Eng’s Journey Should Uplift Us All

By webadmin on 09:14 am Jun 14, 2012
Category Archive

Zack Petersen

Newspapers shouldn’t pour all their energy into underlining tragedy, injustice and heartache. They should also feature stories that inspire readers and compel them to change the world they live in.

This is a story about good news, about how one man’s unfortunate circumstances brought together a group of individuals who set out to change the life of a stranger, but instead had their own lives changed forever.

Take a good look at the photos of Lauw Tjoan Eng at Universal Studios Singapore, and you’ll notice a patch of skin hanging over his right eye. Now, thanks to charitable nurses and doctors at Singapore’s Gleneagles Hospital, that patch, which blocked his vision for 30 years, isn’t there anymore.

When photojournalist Yudhi Sukma Wijaya spotted Eng, 51, in a crowd of residents looking on as flames engulfed an entire city block of homes in North Jakarta a few months back, the lensman had no idea how a face in a crowd would change his life.

Yudhi’s compelling photo essay of Eng, which first appeared in the Jakarta Globe in March, set off a chain reaction of compassion.

First came a call to the newspaper from an anonymous reader who wanted to sponsor Eng’s trip to Universal Studios in Singapore, Eng’s life dream.

Then BeritaSatu’s Count Me In team, which promotes stewardship and volunteering throughout Indonesia, contacted the Singapore Tourism Board, which then got in touch with Gleneagles Hospital, AirAsia and Wanderlust hotel. Klirkom, a public relations agency based in Jakarta, kicked in a video camera to document the whole trip.

The pieces started to fall into place. Count Me In was going to get Eng to Singapore and the team at Gleneagles was going to restore his vision.

After a free MRI scan donated by the doctors at Siloam Hospital in Karawaci, Kamaljeet Singh Gill, Parkway Hospitals Singapore’s chief marketing officer and Gleneagles took over.

“As soon as we received the medical enquiry, I immediately discussed the CSR initiative with the CEO of Gleneagles Hospital, where we both felt that we could help Eng with his current medical condition,” Gill said. “We shortlisted a plastic surgeon, Dr. Leslie Kuek, and an ophthalmologist, Dr. Lee Hung Ming.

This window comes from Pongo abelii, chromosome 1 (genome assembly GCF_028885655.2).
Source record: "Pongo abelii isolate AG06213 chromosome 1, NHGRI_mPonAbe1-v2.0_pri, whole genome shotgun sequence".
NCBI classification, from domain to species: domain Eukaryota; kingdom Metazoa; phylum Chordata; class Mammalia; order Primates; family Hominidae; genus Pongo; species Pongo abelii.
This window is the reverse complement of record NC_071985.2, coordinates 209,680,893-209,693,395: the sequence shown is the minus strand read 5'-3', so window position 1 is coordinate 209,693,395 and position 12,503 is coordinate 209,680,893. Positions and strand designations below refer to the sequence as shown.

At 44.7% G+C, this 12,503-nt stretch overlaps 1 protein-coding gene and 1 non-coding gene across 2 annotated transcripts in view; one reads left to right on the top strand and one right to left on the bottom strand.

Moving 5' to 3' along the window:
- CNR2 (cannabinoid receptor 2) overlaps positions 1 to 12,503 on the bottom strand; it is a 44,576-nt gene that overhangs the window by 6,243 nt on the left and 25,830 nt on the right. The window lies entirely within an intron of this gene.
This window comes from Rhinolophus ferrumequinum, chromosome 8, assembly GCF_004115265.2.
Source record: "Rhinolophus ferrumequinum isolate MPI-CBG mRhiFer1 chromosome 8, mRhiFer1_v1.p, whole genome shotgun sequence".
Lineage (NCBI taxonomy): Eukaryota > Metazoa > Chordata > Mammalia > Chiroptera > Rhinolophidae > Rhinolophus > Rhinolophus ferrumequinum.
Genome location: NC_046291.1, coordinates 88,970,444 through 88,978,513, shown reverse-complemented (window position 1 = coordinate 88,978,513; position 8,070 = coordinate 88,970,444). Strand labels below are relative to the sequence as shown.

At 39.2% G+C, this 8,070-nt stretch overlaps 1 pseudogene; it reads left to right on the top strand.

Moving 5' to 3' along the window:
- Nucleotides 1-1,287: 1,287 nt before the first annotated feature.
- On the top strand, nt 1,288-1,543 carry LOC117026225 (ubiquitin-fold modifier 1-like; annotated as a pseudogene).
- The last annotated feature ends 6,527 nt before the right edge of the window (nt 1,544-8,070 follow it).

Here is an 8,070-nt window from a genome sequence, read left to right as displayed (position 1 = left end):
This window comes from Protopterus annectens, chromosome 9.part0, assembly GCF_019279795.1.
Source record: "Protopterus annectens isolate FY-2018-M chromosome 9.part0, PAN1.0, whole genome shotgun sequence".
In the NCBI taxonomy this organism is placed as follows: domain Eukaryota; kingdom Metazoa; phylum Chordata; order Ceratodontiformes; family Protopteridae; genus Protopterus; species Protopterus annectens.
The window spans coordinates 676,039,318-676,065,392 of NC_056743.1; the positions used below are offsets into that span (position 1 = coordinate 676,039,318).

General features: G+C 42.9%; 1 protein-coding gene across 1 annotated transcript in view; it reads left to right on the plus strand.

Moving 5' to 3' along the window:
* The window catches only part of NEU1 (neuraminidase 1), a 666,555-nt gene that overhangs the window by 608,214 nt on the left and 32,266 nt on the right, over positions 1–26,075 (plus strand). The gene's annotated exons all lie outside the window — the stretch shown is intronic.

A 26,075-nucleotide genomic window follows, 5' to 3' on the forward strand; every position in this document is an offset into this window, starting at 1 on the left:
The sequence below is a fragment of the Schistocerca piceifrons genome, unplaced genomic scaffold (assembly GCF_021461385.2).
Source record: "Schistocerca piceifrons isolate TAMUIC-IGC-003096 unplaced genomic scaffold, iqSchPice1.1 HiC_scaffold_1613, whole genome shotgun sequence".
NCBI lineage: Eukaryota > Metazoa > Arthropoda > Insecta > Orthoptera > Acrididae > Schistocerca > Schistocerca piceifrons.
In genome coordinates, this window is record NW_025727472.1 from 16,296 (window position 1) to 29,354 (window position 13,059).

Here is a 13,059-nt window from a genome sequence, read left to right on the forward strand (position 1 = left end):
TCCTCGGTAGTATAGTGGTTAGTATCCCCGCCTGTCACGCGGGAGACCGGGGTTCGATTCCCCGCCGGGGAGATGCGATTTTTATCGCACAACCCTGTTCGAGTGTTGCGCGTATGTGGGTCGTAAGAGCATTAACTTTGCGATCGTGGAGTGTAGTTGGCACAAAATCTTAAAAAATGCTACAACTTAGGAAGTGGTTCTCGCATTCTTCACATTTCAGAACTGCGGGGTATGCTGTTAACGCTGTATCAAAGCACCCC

“The next day we met with doctors to discuss the treatment plan and to review the scans and blood tests. Both doctors were immediately confident we could improve Eng’s medical condition and we were all willing to do so at no cost. I then contacted the Count Me In team and broke the good news to them. All this was coordinated within 48 hours.”

Gleneagles, the doctors, the nurses and the staff never whispered a word about money. Their time and skills all came from the heart. Gill and the Gleneagles team made sure Eng knew from the moment he arrived in Singapore that everything would be taken care of by the hospital.

After months of dealing with Indonesia’s painstaking bureaucracy just to arrange for blood tests and an MRI there, Eng and the Count Me In team were surprised at both the efficiency and generosity shown at Gleneagles.

Eng suffers from neurofibromatosis, a non-contagious, genetically inherited disorder that covers the entire body with benign tumors and pustules. Neurofibromatosis is incurable. Eng, who by the age of 15 was covered with the postulates, is well aware that his condition is something he’ll have to deal with his whole life.

While Eng’s illness presents no real physical burden, the daily strain of being stared at and having people sneak photos to show their friends can take its toll. And because of the lack of knowledge about his illness, getting work has always been a challenge. Eng survives on what little money his brothers can give him.

The day after the consultation with Dr. Lee and Dr. Leslie, the Count Me In team visited Universal Studios with reduced-rate tickets courtesy of the theme park. Eng enjoyed attractions like Transformers the Ride and Battlestar Galatica and got his photo snapped with celebrity impersonators.

At Universal Singapore, Eng’s face wasn’t pasted with a smile so much as drenched in wonder. Before Eng met the Count Me In team, he’d never been in an airplane, let alone a 3-D theme park ride.

Following the surgery, Melissa Pang, a journalist with the Straits Times in Singapore, ran a story featuring Eng and the doctors who changed his life. People from around the country responded with e-mails enquiring how they could help Eng. Most people wanted to donate cash, and someone offered a computer.

But the story didn’t stop there. Since Eng is an early riser, the Count Me In team has arranged to have 10 copies of the Jakarta Globe sent to his doorstep each morning as the sun comes up. That way, Eng can sell copies of the Jakarta Globe in popular tourist destinations like Kota Tua, Jalan Surabaya and Pasar Festival.

In order to build his confidence, Maya Martini, communications executive for Count Me In, accompanied Eng on his first few days selling newspapers.

“Eng tried to work before,” Maya said. “He tried to sell shoes in Pasar Baru, but people looked at him weird and ignored him. Eng really wants to sell newspapers, but it’s hard when people look at him strange. It embarrasses him and hurts his feelings. But he wants make money so he can be independent. So please, if you see Pak Eng don’t look at him like he’s strange or avoid him. He needs to gain confidence.”

So be sure to keep an eye out for Eng. Wave him down, buy a newspaper and help us keep filling it with good news, not bad news.